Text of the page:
Home sweet home: Unlocking equity with reverse mortgages is a future funding solution

Home sweet home: Unlocking equity with reverse mortgages is a future funding solution

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This is branded content for Heartland Reverse Mortgages. Research shows most Australians want to remain living in the familiar surrounds of their own home in...

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This is branded content for Heartland Reverse Mortgages.

Research shows most Australians want to remain living in the familiar surrounds of their own home in the neighbourhood they love for as long as possible as they age.

For a large number of people though there is growing concern that they won't have the funds to realise that goal.

Many worry that a retirement savings gap, coupled with rising costs of housing and living, and reduced access to the age pension means it will be an unaffordable option.

However, one of the solutions that experts and governments are increasingly looking at is what's called a reverse mortgage, which allows homeowners to access the equity in their home to help provide the finance they need.

"Australia has a high rate of home ownership and for many, superannuation and the age pension may not be enough to support them comfortably in late retirement," said Associate Professor Stuart Thomas from the Royal Melbourne Institute of Technology (RMIT).

"A better understanding of equity release and how it can be included in their retirement planning can lead to a better quality of life for many retirees."

Associate Professor Thomas was the lead RMIT researcher on a study investigating the financing of ageing in place, that is seniors ageing in their current home compared with moving into specialised care, or even moving at all.

The study found that almost 90 per cent of senior Australians want to remain in their home and age in place but that limited superannuation and the cost of living was restricting their ability to provide for the home renovations and retirement income that would allow them to do that.

Thirty-six per cent said they lived in a home that may be unsuitable for ageing in place without upgrades or renovations and about 29 per cent said they would not be able to afford the changes.

HOME COMFORTS: Almost 90 per cent of senior Australians want to remain in their home and age in place

HOME COMFORTS: Almost 90 per cent of senior Australians want to remain in their home and age in place

The research project was supported by Heartland, one of the leading providers of reverse mortgages in Australia. Since 2004, Heartland has helped more than 21,000 people aged 60 and over to release more than $1.2 billion of equity from their homes to finance a more comfortable retirement.

"We're not surprised that the majority of Australians prefer to remain in their homes as they age, however, we also know that it can be difficult to fund, especially for those living on the aged pension alone," said Heartland's Head of Operations, Sharon Yardley.

"By releasing equity from your home, a reverse mortgage could help fund the cost of retirement and allow people to be able to live that dream of ageing in place.

"Out customers commonly use their reverse mortgage to pay for home improvements to make their home fit for retirement, to cover the cost of home care, and day to day expenses, as well as consolidating any debt they have."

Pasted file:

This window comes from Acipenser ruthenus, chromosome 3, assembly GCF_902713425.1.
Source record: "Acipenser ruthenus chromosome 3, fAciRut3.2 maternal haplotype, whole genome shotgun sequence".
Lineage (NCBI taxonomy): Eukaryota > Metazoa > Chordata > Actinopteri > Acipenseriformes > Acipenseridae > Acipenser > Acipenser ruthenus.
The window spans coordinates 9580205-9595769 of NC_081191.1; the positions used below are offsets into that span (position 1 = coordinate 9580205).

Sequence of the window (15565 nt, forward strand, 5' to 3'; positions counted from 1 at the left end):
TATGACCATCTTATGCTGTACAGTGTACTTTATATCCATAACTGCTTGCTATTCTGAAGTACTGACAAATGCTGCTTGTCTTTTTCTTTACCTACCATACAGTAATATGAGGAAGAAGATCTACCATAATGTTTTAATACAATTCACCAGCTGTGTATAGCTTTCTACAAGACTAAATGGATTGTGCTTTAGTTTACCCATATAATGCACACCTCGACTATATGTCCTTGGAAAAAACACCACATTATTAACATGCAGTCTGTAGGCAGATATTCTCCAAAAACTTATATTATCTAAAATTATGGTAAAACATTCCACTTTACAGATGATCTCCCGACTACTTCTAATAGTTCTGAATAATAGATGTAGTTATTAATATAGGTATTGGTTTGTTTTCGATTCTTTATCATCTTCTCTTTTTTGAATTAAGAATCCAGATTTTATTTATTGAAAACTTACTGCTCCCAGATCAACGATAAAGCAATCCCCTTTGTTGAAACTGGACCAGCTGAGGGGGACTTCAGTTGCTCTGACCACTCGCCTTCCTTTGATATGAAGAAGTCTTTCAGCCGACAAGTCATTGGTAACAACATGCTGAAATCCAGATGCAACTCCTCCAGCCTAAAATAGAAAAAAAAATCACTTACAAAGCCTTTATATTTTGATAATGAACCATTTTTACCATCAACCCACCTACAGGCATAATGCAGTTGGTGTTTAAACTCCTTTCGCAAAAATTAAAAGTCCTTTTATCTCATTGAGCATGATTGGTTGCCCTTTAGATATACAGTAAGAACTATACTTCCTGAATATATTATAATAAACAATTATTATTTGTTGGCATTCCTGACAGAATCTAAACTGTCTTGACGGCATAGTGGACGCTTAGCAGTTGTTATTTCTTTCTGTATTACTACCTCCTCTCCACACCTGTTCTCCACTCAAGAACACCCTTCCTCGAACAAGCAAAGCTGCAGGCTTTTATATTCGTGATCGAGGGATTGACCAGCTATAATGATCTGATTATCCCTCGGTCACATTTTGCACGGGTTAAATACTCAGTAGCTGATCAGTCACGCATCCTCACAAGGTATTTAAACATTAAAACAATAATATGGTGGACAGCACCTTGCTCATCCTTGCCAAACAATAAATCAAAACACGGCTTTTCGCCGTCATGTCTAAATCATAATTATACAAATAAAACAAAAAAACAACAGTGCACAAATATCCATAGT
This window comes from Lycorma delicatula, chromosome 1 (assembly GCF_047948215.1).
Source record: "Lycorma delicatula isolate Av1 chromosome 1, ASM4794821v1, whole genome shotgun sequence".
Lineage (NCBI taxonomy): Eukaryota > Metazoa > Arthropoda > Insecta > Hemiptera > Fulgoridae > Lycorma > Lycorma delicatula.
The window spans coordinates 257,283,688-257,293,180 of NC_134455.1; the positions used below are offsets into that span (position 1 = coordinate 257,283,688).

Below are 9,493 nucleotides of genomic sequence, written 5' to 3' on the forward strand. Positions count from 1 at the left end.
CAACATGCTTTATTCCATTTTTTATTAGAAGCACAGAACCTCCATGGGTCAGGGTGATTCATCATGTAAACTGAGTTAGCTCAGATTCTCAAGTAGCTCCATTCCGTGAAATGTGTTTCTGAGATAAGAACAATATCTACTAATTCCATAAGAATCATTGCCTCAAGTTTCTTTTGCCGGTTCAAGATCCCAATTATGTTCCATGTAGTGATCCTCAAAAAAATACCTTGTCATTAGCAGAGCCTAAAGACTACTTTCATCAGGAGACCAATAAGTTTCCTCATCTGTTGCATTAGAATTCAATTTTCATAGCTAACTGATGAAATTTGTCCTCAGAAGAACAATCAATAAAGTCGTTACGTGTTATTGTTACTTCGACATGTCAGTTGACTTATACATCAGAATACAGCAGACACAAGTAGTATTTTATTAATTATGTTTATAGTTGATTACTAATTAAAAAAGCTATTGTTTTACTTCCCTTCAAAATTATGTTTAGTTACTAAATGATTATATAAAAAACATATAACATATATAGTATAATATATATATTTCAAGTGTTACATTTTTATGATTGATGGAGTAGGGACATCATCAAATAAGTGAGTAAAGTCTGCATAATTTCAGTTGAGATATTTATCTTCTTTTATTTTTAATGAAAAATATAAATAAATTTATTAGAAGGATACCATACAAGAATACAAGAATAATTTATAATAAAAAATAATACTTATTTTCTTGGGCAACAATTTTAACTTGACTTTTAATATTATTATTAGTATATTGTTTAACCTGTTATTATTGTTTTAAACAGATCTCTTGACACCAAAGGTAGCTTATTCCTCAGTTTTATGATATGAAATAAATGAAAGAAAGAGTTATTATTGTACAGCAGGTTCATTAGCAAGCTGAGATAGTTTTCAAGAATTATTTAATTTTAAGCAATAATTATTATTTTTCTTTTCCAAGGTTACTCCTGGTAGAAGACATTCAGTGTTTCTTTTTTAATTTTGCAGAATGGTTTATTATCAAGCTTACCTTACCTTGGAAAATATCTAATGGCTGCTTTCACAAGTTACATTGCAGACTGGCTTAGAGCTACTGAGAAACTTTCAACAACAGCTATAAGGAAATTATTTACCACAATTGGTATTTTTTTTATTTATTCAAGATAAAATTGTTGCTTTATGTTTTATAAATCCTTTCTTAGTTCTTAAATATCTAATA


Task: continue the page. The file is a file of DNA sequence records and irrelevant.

Research shows the demand for equity release options such as reverse mortgages will continue to rise.

International research from EY predicts the global equity release market could more than triple over the next decade - more than $15 billion of equity is currently released per year and by 2031 it's expected to be more than $50 billion annually.

"As a global industry we must foster awareness of the considerable social and economic benefits that home equity release products can bring, particularly in the light of the global economic downturn triggered by the pandemic," said Steve Kyle, Secretary General of the European Pensions Assets Group (EPPARG).

In November last year, the Australian Government released an updated retirement income review that identified the challenges being faced because of the ageing population and people spending longer in retirement, and recognised the need for retirees to look outside just the traditional areas of income to be able to live a comfortable retirement.

The impact is that people will be encouraged to look at more drawdown on their super, rather than just accessing the returns, as well as thinking about the benefits of equity release products such as reverse mortgages as the solution to the income gap.

Given that superannuation only began in the 1990s, many facing retirement today may not have accrued the more substantial funds that others will be able to and will need to consider other options.

Ms Yardley said despite the increase in demand for equity release options rising many people were still not aware of the opportunity available.

"Heartland is experiencing a strong increase in demand from people wanting to stay in their home and live a more comfortable retirement but despite this many people over the age of 60 don't realise a reverse mortgage could give them the retirement they desire and deserve," she said.

If you're interested in finding out more about reverse mortgages contact the team at Heartland Reverse Mortgages on 1300 889 338 or download your free Reverse Mortgage Guide.

Every situation is different - this information has been prepared without taking into account your needs, objectives, or financial situation. If you are considering a reverse mortgage, we encourage you to understand how it may affect your personal circumstances - talk to friends and family, speak to professionals, and use the resources and tools Heartland has available.

This is branded content for Heartland Reverse Mortgages.

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